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  5. "Ligeann sí an doras ar oscai…

"Ligeann an doras ar oscailt."

Translation:She lets the door open.

June 8, 2015

20 Comments


https://www.duolingo.com/profile/JohnDiMarcoNJU

I do not quite get this English. Is she opening the door or leaving the door open?


https://www.duolingo.com/profile/galaxyrocker

Allowing it to stay open


https://www.duolingo.com/profile/Bush6984

The English phrasing makes it sound like she allows it to open itself or e.g. to become open by wind etc. "She LEAVES the door open" would be equal to "allows it to stay open"


https://www.duolingo.com/profile/KezzaBallz

See i'm confused because we would say, "let that door open," to mean, "open that door." Like allow the door to open rather then allow the door to stay open.


https://www.duolingo.com/profile/mascha53

If it means she allows the door to stay open, a better translation would be "She leaves the door open".


https://www.duolingo.com/profile/AaronYoung7

Depends heavily on the dialect of English to be honest.


https://www.duolingo.com/profile/p8c

i get it now! necker cube! if it is an automatic door and she allows it to activate, that makes perfect sense to me in the english i am familiar with. of course, as you mentioned aaronyoung7, it might well be a standard expression in british, canadian, new zealand, or australian english (or pockets of the us that i am not familiar with).


https://www.duolingo.com/profile/Banba32

That would be 'ligeann sí don doras oscladh', I reckon.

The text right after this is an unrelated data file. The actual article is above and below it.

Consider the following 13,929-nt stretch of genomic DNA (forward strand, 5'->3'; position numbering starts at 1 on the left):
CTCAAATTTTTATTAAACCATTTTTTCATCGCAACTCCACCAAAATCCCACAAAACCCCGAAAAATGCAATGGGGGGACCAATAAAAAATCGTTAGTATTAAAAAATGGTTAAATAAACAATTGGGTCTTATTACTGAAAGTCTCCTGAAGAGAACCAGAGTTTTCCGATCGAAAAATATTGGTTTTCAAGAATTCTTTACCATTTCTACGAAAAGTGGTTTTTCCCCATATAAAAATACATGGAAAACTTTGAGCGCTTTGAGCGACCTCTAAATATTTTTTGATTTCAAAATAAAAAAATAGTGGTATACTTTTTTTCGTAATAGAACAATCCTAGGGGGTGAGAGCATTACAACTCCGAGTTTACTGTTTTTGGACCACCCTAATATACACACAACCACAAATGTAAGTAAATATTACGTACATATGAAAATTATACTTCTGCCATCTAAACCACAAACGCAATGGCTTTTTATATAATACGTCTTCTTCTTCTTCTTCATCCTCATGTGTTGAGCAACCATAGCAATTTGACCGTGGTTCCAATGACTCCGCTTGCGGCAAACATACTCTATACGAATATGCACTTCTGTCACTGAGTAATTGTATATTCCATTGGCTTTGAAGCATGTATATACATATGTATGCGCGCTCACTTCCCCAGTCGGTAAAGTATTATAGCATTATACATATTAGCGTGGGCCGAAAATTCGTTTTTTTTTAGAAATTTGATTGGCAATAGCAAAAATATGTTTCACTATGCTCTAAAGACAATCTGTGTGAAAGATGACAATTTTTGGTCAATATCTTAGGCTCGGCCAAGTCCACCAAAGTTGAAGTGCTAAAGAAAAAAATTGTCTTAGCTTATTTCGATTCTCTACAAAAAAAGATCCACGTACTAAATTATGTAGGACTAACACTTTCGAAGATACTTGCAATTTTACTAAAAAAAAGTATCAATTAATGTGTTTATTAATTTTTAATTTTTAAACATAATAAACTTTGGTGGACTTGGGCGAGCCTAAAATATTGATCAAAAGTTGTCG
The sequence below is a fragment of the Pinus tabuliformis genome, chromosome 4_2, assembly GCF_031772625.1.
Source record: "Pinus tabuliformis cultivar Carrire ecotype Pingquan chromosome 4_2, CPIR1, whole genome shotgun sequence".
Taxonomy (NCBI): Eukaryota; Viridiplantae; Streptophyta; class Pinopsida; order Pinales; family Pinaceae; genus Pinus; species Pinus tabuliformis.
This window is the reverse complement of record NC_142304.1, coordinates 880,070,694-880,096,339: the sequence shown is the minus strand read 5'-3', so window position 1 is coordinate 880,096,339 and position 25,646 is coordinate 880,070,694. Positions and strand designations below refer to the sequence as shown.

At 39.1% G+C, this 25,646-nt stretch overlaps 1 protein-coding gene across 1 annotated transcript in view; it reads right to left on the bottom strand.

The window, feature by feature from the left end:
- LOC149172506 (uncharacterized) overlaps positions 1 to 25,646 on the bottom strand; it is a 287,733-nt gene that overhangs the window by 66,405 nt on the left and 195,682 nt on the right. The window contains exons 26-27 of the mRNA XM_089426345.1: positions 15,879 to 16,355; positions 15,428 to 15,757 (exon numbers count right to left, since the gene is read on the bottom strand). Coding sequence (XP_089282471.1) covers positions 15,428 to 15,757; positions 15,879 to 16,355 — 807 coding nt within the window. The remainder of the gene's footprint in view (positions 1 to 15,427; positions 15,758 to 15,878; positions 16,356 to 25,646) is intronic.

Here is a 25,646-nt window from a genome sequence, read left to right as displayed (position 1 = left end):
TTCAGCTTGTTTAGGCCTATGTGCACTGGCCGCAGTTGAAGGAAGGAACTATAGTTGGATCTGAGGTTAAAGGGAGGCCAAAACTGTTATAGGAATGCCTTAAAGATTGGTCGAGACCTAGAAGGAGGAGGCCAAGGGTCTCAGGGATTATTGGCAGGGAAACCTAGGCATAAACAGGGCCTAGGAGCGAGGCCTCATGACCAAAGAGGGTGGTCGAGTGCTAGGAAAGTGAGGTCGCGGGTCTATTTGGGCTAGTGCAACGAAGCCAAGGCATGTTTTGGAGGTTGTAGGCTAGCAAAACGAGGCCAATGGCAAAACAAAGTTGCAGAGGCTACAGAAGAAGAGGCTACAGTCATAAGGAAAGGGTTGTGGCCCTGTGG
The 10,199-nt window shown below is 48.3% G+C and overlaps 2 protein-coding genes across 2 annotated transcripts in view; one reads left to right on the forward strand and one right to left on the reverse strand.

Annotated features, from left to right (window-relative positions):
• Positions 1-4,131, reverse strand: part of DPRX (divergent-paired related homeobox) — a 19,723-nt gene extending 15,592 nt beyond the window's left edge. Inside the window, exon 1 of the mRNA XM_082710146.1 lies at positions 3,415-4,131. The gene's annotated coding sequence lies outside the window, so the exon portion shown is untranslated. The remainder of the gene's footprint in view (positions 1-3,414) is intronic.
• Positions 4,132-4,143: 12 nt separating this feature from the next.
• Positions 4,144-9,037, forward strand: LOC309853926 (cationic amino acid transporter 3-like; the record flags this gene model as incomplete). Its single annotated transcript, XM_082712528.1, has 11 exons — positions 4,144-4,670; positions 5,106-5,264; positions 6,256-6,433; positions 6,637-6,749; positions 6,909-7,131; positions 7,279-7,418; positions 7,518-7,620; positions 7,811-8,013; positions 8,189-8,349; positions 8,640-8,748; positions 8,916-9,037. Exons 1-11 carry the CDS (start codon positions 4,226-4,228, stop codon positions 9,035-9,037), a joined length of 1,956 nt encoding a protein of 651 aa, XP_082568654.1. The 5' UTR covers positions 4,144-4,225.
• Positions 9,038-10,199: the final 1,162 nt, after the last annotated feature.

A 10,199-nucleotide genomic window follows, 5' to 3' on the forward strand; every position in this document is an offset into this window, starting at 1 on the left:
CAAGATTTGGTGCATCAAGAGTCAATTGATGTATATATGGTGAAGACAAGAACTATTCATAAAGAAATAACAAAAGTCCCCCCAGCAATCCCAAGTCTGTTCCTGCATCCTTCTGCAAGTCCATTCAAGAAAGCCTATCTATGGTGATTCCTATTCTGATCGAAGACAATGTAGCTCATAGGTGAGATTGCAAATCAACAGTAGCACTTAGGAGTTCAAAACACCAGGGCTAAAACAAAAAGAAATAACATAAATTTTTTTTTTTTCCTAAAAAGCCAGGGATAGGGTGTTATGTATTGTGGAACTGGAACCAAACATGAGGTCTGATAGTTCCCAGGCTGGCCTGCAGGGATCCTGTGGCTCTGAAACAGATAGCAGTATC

https://www.duolingo.com/profile/daniel.morenos

Agus ligeann sí na madraí as!


https://www.duolingo.com/profile/cosmicstresshead

So it was her all this time!


https://www.duolingo.com/profile/SeanMeaneyPL

I put "She leaves the door open" intending the meaning She allows the door to remain open" and although this was accepted, it does not seem to be what the given answer (lets) intends. I'm guessing ligeann covers both senses. The ambiguity in English lies in the word leaves, which could imply "allows to remain" or could simply indicate "permits to". or even "releases and thus enables the door to open" British English would normally have lets for the "release, let go, allow to activate" sense and leaves* for the "allows to remain in a state" sense.


https://www.duolingo.com/profile/Aine126390

In Ireland we would say 'she leaves the door open'


https://www.duolingo.com/profile/NiallMacGi

She leaves the door open, for example, she leaves the house in the morning and she leaves the front door open. She lets the door open, for example, whenever a strong wind blows she lets the door open as she could not be bothered holding it shut.


https://www.duolingo.com/profile/bensmith

Would "She lets the door be open" be correct?


https://www.duolingo.com/profile/ianfoley1942

How would you say "she DOES let the door open". meaning emphasis.


https://www.duolingo.com/profile/ZanninaMargariti

What form of the verb is oscailt?????


https://www.duolingo.com/profile/scilling

Oscailt is the verbal noun of oscail.


https://www.duolingo.com/profile/spicicle

Where is Pól in all this


https://www.duolingo.com/profile/Gregory743155

This is a 'Hiberno-Anglicicism'?!


https://www.duolingo.com/profile/spicicle

Such a ridiculous expression that I've never heard before

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